Pregnancy

      13 weeks pregnant

      The fibre of being

      By the time you're 13 weeks pregnant, your baby is growing rapidly and is quite active, although their movement is still undetectable to you. Their reproductive organs are developed now and their liver and pancreas are beginning to function. Maintaining your healthy, balanced diet is essential, and this includes fibre to support healthy bowel function.

      Your baby's development at 13 weeks

      Alive and kicking in week 13

      Your 13th week of pregnancy marks the start of your second trimester. By now, your baby weighs roughly 25g (almost an ounce)1. They are already very active and will be stretching, kicking and turning – however, you won’t feel any of this movement just yet.

      Inside your baby’s body, their ovaries or testes have fully formed, and outside genitals will also be growing, although it’s still a little early to determine their sex1. Also at this stage, your baby’s liver will begin to produce bile and their pancreas will produce insulin1. Other developments include your baby’s vocal cords2, as well as their eyes and ears, which will be moving to the normal place on their head3.

      Another important change is that your baby’s head will start to grow at a slower rate than the rest of their body. By week 21 it will be around 1/3 the size of their body, but at birth it will be 1/4 of the size3.

      Focus on fibre

      balanced, nutrient-rich diet is important for you and your baby throughout pregnancy. Fibre is an essential element of this that will help support your digestion. However, most people in the UK don’t get enough (the average amount is 18g per day but the optimum is 30g4).

      When you’re pregnant, getting adequate fibre is more important than ever, as hormonal changes in your body may cause you to become constipated5. Fibre can help maintain healthy bowel function.

      There are two types of fibre. Insoluble fibre passes though the gut without being broken down and helps to move other food along with it. The other type of fibre is soluble fibre. Some soluble fibres can be fermented in the gut and provide a source of food for healthy gut bacteria.

      The gift of  future health

      Learn more

      Increasing your fibre intake

      Fibre is only found in foods derived from plants. Soluble and insoluble fibres are often found together in foods so eating a variety of good fibre sources should provide a beneficial mix of both types of fibre.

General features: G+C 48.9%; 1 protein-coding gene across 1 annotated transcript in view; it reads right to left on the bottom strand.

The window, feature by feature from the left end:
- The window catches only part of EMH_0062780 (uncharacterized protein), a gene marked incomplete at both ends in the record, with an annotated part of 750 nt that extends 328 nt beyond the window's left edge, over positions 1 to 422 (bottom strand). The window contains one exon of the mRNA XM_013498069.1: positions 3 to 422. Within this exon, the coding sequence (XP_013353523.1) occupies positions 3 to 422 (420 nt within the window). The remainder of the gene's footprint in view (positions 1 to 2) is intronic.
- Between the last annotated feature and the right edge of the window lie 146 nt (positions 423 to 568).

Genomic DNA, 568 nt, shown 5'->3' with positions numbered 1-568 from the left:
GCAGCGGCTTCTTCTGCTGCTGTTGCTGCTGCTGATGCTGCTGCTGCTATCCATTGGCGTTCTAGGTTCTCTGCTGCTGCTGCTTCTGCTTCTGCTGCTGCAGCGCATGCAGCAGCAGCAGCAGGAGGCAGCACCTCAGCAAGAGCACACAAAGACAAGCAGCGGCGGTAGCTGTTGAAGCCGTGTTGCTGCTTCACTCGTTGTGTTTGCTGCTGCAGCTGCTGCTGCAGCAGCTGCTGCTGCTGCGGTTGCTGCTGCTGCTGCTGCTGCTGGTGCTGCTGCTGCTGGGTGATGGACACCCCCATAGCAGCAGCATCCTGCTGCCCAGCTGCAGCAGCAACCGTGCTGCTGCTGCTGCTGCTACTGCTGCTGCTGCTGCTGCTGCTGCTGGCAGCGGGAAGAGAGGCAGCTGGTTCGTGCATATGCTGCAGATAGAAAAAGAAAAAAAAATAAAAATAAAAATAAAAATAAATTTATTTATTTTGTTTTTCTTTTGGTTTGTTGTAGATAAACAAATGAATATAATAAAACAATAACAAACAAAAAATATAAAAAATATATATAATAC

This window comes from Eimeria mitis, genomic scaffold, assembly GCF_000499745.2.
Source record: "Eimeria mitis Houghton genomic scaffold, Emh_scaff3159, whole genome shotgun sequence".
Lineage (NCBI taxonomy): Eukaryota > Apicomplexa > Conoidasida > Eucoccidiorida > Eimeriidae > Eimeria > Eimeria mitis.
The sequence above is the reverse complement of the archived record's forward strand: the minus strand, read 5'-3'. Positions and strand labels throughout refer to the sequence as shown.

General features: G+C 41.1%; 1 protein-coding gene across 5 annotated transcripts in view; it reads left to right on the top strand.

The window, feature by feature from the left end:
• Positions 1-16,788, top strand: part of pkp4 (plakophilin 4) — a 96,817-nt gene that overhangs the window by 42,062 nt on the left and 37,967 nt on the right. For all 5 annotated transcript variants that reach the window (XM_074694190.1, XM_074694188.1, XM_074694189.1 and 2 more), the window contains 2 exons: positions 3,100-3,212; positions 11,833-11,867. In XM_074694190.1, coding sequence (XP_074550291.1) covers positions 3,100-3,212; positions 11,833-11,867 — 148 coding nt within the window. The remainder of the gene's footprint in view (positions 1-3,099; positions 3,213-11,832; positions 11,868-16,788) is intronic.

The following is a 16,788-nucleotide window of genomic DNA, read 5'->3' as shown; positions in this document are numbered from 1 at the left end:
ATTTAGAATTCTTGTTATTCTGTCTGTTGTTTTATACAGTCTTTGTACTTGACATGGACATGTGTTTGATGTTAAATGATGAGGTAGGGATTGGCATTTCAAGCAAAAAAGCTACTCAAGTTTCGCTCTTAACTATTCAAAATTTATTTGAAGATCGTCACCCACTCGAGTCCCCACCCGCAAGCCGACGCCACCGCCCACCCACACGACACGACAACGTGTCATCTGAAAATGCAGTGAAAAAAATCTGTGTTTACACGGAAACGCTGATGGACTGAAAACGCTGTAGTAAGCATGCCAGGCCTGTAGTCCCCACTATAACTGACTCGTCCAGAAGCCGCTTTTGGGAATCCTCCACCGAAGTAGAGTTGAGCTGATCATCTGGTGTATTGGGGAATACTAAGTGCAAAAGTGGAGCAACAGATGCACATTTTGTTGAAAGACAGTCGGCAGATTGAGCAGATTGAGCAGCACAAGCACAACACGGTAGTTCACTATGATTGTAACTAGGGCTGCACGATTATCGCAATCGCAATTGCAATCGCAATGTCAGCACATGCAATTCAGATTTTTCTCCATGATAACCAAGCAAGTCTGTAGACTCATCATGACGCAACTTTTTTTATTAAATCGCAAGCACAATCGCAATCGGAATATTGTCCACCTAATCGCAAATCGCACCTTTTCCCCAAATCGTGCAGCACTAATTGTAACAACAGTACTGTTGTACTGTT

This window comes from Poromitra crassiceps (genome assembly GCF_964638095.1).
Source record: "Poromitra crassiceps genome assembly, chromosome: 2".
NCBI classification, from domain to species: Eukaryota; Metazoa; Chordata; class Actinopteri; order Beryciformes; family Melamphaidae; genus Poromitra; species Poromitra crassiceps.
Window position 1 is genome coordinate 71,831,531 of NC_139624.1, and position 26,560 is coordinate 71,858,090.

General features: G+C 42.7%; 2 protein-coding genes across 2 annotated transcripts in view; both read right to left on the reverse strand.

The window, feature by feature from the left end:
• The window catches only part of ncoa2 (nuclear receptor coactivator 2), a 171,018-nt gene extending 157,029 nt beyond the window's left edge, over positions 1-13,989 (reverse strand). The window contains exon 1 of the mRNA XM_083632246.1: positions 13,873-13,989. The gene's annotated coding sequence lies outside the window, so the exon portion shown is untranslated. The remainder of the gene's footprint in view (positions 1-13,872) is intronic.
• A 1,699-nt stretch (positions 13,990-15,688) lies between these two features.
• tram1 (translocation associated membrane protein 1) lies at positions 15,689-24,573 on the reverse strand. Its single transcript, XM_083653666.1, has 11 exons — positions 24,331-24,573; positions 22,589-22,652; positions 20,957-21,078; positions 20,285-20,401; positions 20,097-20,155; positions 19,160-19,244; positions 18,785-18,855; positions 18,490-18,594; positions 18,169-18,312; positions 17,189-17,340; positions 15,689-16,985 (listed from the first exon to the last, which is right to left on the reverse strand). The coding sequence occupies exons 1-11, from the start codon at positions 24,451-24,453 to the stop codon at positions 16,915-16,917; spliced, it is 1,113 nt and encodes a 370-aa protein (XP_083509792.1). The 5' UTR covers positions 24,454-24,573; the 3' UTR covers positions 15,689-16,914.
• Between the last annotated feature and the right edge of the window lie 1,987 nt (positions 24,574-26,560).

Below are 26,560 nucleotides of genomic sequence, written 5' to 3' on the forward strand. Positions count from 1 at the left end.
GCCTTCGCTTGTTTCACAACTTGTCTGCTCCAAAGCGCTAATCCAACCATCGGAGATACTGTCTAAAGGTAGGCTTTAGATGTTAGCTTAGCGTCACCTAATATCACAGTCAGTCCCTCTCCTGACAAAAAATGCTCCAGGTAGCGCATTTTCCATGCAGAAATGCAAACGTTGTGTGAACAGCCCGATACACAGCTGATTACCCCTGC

Good food sources of soluble fibre include6:

      • Barley, oats and rye
      • Beans and pulses
      • Fruit
      • Vegetables
      • Seeds

      Some of the foods that provide insoluble fibre are6:

      • Wheat bran
      • Wholegrain cereals and breads
      • Brown rice
      • Fruit and vegetables
      • Seeds and nuts

      NEXT STEPS

      Try the following food swaps to increase your intake of fibre:

      • Swap mashed potato for fibre-rich jacket potato
      • Instead of orange juice, have a whole orange
      • Swap vegetable soup for vegetable and bean soup
      • Instead of chicken curry and rice, have chicken and lentil curry with brown rice

      1. NHS UK. You and your baby at 13-16 weeks pregnant [Online]. 2013. Available at: www.nhs.uk/conditions/pregnancy-and-baby/pages/pregnancy-weeks-13-14-15-16.aspx [Accessed April 2014]

      2. Murkoff H, Mazel S. What to Expect When You’re Expecting. 4th ed. London: Simon & Schuster Ltd, 2009.

      3. Curtis GB, Schuler J. Your pregnancy week by week. 7th ed. Cambridge: Fisher books, 2011.

      4. British Nutrition Foundation. Dietary Fibre [Online]. 2016. Available at: www.nutrition.org.uk/healthyliving/basics/fibre.html[Accessed July 2016]

      5. NHS UK. Common health problems in pregnancy [Online]. 2013. Available at: www.nhs.uk/conditions/pregnancy-and-baby/pages/common-pregnancy-problems.aspx#Constipation[Accessed July 2014]

      6. Cataldo C et al. Nutrition and Diet Therapy 6th Edition. Belmont USA: Thomson Wadsworth, 2003.

      Last reviewed: 14th July 2016

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      Questions about feeding and nutrition?

      Our midwives, nutritionists and feeding advisors are always on hand to talk about feeding your baby. So if you have a question, just get in touch.